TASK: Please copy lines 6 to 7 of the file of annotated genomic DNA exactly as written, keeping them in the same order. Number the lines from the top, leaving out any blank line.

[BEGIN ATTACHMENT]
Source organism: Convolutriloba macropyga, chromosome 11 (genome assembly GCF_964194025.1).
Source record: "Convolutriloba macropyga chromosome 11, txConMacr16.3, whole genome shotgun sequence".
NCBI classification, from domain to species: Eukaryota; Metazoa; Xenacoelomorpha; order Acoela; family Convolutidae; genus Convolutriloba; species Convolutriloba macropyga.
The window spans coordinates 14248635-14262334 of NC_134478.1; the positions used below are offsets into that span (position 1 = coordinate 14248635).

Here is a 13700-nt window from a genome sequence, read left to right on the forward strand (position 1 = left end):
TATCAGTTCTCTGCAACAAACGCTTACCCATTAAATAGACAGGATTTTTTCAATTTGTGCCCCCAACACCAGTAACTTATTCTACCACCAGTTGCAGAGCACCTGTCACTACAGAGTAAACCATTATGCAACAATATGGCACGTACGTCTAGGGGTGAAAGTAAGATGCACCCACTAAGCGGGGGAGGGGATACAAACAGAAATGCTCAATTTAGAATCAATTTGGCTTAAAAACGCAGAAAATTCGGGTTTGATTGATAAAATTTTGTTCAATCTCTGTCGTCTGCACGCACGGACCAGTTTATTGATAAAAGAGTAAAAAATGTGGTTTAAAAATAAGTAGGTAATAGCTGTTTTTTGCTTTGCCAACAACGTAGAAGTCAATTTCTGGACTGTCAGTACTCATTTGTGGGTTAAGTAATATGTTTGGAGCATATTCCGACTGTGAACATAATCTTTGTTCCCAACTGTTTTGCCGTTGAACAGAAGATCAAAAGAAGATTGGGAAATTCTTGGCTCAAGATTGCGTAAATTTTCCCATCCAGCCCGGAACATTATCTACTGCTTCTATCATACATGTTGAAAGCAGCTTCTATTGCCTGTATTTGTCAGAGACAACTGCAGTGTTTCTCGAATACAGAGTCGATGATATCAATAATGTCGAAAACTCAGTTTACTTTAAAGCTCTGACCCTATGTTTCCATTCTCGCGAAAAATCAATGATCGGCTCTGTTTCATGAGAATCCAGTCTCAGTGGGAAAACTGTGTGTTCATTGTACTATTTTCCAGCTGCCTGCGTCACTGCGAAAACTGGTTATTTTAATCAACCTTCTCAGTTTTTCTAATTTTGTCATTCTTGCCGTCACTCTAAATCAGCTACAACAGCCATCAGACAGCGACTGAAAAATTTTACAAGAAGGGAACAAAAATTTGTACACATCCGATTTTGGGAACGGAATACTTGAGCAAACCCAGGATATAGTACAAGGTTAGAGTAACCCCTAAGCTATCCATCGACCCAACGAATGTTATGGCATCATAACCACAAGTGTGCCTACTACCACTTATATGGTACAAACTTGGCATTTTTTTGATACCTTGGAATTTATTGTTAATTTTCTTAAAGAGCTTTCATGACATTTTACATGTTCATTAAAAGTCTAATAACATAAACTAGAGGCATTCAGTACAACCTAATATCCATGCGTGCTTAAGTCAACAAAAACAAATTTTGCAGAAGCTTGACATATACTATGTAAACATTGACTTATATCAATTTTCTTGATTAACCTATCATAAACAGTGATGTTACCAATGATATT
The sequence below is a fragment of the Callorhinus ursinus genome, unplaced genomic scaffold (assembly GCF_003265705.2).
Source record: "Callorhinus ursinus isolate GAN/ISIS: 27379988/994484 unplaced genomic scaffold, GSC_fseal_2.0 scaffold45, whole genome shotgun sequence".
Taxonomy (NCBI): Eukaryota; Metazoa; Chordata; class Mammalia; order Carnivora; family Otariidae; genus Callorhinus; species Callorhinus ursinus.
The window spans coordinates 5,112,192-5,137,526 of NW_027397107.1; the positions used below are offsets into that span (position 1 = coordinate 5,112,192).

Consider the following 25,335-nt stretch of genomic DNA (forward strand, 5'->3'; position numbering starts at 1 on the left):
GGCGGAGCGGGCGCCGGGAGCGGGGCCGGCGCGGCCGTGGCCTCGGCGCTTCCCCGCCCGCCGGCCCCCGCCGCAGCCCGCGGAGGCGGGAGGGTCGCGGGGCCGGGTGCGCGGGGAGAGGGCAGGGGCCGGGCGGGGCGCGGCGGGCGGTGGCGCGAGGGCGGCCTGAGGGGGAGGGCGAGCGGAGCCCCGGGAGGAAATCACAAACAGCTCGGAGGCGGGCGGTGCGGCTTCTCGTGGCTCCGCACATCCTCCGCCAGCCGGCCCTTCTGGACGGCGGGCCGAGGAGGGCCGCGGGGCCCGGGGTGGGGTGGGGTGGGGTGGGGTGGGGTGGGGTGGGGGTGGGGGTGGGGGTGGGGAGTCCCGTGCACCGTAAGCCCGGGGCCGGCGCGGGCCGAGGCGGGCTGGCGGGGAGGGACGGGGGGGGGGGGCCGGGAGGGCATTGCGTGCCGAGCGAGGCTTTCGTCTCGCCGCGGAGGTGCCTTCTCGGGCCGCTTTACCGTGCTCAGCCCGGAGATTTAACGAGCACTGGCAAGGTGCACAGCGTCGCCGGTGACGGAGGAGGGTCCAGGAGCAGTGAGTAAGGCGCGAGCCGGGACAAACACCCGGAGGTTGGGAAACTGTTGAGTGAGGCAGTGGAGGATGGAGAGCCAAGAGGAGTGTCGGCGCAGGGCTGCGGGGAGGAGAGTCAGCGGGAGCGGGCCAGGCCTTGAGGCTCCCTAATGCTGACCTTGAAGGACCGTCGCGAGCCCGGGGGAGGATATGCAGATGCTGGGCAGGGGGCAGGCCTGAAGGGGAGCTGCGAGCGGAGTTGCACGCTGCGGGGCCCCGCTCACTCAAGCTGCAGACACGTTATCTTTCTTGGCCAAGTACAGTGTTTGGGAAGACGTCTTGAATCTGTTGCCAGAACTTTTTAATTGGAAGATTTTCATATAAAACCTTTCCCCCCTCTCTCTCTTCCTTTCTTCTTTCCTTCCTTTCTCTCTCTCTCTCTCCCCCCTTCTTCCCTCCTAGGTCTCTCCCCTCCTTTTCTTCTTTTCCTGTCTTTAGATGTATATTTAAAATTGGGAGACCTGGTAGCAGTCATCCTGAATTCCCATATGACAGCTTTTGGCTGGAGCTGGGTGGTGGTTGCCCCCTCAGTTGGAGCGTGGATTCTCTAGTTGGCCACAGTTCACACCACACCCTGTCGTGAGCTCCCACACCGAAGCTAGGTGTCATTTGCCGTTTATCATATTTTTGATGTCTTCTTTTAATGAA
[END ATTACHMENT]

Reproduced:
TATCAGTTCTCTGCAACAAACGCTTACCCATTAAATAGACAGGATTTTTTCAATTTGTGCCCCCAACACCAGTAACTTATTCTACCACCAGTTGCAGAGCACCTGTCACTACAGAGTAAACCATTATGCAACAATATGGCACGTACGTCTAGGGGTGAAAGTAAGATGCACCCACTAAGCGGGGGAGGGGATACAAACAGAAATGCTCAATTTAGAATCAATTTGGCTTAAAAACGCAGAAAATTCGGGTTTGATTGATAAAATTTTGTTCAATCTCTGTCGTCTGCACGCACGGACCAGTTTATTGATAAAAGAGTAAAAAATGTGGTTTAAAAATAAGTAGGTAATAGCTGTTTTTTGCTTTGCCAACAACGTAGAAGTCAATTTCTGGACTGTCAGTACTCATTTGTGGGTTAAGTAATATGTTTGGAGCATATTCCGACTGTGAACATAATCTTTGTTCCCAACTGTTTTGCCGTTGAACAGAAGATCAAAAGAAGATTGGGAAATTCTTGGCTCAAGATTGCGTAAATTTTCCCATCCAGCCCGGAACATTATCTACTGCTTCTATCATACATGTTGAAAGCAGCTTCTATTGCCTGTATTTGTCAGAGACAACTGCAGTGTTTCTCGAATACAGAGTCGATGATATCAATAATGTCGAAAACTCAGTTTACTTTAAAGCTCTGACCCTATGTTTCCATTCTCGCGAAAAATCAATGATCGGCTCTGTTTCATGAGAATCCAGTCTCAGTGGGAAAACTGTGTGTTCATTGTACTATTTTCCAGCTGCCTGCGTCACTGCGAAAACTGGTTATTTTAATCAACCTTCTCAGTTTTTCTAATTTTGTCATTCTTGCCGTCACTCTAAATCAGCTACAACAGCCATCAGACAGCGACTGAAAAATTTTACAAGAAGGGAACAAAAATTTGTACACATCCGATTTTGGGAACGGAATACTTGAGCAAACCCAGGATATAGTACAAGGTTAGAGTAACCCCTAAGCTATCCATCGACCCAACGAATGTTATGGCATCATAACCACAAGTGTGCCTACTACCACTTATATGGTACAAACTTGGCATTTTTTTGATACCTTGGAATTTATTGTTAATTTTCTTAAAGAGCTTTCATGACATTTTACATGTTCATTAAAAGTCTAATAACATAAACTAGAGGCATTCAGTACAACCTAATATCCATGCGTGCTTAAGTCAACAAAAACAAATTTTGCAGAAGCTTGACATATACTATGTAAACATTGACTTATATCAATTTTCTTGATTAACCTATCATAAACAGTGATGTTACCAATGATATT
The sequence below is a fragment of the Callorhinus ursinus genome, unplaced genomic scaffold (assembly GCF_003265705.2).